Mike Pence visited the Mayo Clinic without a mask, violating his own government’s guidance

Vice President Mike Pence visited the Mayo Clinic in Rochester, Minnesota, on Tuesday — and notably did so without wearing a mask.

In a since-deleted tweet, the Mayo Clinic said it informed Pence of its policy requiring visitors to wears masks before his visit. Pence, however, didn’t follow it.

In choosing not to wear a mask, Pence not only ignored the Mayo’s policy, he ignored the recommendations of his own government, which has advised Americans to wear face coverings in public to slow the spread of Covid-19.

A press pool video of Pence’s visit shows everyone in Pence’s entourage wearing …

How Washington state, a model for public health, plans to relax social distancing

Seattle was the first place in the US to go into lockdown over the coronavirus, after an outbreak at a local nursing home woke Americans up to the threat the virus presented. Now, the city and Washington state are starting to plan for an eventual, gradual reopening.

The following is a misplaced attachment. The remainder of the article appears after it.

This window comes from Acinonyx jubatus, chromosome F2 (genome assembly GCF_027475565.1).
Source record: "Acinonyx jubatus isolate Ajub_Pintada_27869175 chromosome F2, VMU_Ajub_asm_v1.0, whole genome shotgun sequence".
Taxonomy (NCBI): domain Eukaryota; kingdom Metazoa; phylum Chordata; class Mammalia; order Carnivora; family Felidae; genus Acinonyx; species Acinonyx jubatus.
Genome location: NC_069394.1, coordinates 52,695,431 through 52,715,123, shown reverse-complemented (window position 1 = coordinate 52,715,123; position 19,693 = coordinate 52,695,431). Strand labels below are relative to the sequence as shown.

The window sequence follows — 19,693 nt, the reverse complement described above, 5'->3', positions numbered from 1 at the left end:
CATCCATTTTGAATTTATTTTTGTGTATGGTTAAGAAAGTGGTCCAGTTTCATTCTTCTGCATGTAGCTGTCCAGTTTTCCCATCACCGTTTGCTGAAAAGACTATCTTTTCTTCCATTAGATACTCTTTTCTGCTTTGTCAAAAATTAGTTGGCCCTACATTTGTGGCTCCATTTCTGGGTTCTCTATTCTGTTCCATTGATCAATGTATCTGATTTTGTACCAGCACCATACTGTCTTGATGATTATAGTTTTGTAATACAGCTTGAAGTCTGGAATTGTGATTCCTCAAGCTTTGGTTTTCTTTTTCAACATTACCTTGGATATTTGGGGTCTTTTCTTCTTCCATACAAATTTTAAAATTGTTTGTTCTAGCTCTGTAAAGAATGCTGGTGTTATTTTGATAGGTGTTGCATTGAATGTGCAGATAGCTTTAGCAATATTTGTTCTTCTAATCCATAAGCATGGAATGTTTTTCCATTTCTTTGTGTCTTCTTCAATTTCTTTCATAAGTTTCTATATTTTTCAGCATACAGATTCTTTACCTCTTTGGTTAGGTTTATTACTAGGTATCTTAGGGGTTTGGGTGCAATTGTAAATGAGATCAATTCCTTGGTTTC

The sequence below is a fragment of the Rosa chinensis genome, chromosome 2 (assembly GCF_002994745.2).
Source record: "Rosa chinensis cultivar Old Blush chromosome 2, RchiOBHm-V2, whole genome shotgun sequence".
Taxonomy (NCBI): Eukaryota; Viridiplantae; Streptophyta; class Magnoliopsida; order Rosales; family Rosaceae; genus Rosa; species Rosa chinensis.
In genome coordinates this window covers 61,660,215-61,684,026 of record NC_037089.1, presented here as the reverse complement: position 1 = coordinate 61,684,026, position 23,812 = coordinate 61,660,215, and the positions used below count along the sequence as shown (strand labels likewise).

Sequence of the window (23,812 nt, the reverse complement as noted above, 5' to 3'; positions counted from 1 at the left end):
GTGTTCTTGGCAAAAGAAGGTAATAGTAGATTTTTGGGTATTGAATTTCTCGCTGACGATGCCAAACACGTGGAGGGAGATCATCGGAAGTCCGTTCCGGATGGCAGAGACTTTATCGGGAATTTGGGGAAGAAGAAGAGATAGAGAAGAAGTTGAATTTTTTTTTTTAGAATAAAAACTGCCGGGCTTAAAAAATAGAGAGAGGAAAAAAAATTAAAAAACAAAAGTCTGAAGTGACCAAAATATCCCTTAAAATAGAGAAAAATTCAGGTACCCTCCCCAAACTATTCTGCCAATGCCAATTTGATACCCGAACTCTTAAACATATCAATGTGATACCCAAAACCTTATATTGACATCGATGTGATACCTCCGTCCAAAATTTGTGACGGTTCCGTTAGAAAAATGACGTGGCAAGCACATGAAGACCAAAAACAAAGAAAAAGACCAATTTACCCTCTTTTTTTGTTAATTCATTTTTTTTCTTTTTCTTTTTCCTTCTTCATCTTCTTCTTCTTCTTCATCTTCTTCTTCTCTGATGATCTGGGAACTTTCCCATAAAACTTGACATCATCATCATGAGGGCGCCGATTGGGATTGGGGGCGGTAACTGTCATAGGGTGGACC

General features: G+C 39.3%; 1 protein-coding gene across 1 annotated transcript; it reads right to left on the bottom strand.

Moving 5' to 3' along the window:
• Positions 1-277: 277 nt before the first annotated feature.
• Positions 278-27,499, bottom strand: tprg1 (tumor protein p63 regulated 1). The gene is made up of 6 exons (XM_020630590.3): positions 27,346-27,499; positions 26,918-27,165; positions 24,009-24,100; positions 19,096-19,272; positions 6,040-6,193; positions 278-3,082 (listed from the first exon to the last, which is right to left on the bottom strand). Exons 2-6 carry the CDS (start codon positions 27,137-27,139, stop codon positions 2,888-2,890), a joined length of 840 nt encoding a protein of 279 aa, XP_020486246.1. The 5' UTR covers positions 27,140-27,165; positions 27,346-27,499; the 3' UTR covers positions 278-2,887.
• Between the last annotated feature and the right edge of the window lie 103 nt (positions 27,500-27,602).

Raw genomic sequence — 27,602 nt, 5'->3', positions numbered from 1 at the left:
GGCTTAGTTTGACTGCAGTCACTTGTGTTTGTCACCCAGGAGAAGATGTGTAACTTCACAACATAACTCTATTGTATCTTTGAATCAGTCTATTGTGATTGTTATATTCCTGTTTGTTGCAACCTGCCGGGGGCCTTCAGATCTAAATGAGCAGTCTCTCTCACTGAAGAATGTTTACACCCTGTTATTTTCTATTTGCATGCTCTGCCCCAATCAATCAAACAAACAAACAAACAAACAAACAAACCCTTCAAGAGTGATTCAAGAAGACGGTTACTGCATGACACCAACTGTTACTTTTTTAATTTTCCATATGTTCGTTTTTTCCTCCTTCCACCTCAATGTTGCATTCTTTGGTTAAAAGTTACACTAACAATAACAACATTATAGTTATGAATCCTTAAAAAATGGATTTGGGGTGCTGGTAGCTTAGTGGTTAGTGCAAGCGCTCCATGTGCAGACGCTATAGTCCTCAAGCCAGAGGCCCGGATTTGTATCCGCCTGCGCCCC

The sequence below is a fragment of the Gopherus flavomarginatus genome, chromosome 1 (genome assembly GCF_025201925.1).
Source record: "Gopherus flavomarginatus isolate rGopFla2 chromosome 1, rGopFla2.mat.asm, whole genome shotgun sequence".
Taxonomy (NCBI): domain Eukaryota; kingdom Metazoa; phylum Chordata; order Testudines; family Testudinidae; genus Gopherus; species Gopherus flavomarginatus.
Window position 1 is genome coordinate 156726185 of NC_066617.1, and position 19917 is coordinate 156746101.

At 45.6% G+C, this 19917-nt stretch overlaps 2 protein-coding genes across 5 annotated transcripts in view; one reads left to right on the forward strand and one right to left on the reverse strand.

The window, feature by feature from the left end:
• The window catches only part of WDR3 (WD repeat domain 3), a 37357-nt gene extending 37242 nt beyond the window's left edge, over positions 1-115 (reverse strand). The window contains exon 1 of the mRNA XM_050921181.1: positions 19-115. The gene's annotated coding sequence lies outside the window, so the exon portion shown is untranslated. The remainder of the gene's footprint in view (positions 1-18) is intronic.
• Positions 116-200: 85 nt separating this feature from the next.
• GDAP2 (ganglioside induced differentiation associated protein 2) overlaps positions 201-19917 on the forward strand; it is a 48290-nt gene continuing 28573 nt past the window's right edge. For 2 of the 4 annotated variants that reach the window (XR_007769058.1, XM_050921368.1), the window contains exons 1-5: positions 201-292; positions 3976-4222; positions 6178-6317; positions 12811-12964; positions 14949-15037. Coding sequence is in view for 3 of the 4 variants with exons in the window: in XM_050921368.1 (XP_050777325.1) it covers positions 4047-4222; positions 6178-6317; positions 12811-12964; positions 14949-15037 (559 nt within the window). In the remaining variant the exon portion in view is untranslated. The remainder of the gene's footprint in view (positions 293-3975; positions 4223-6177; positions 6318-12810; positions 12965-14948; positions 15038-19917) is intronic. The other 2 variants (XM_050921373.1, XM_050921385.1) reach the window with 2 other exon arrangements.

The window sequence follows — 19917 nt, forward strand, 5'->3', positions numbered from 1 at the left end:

Public health experts credit Gov. Jay Inslee and local leaders for taking the dramatic steps necessary to get the Covid-19 outbreak in the state under control. And the curve there is flattening, with new cases and deaths down from their earlier peak. But the economy has endured the same shock felt

What a climate change film Michael Moore helped make gets terribly wrong

Last week marked the 50th anniversary of Earth Day. To celebrate the occasion, filmmaker Michael Moore dropped a new movie he produced, Planet of the Humans. In less than a week, it has racked up over 3 million views on YouTube.

But the film, directed by Jeff Gibbs, a long-time Moore collaborator, is not the climate message we’ve all been waiting for — it’s a nihilistic take, riddled with errors about clean energy and climate activism. With very little evidence, it claims that renewables are disastrous and that environmental groups are corrupt.

What’s more, it has nothing …

Trump used his latest coronavirus briefing to push a bizarre lie about the deficit

Though the proceedings were ostensibly about the coronavirus, President Donald Trump used Monday’s press briefing to push a puzzlingly brazen lie about his stewardship of the federal budget — an example of how consistently he just doesn’t tell the truth.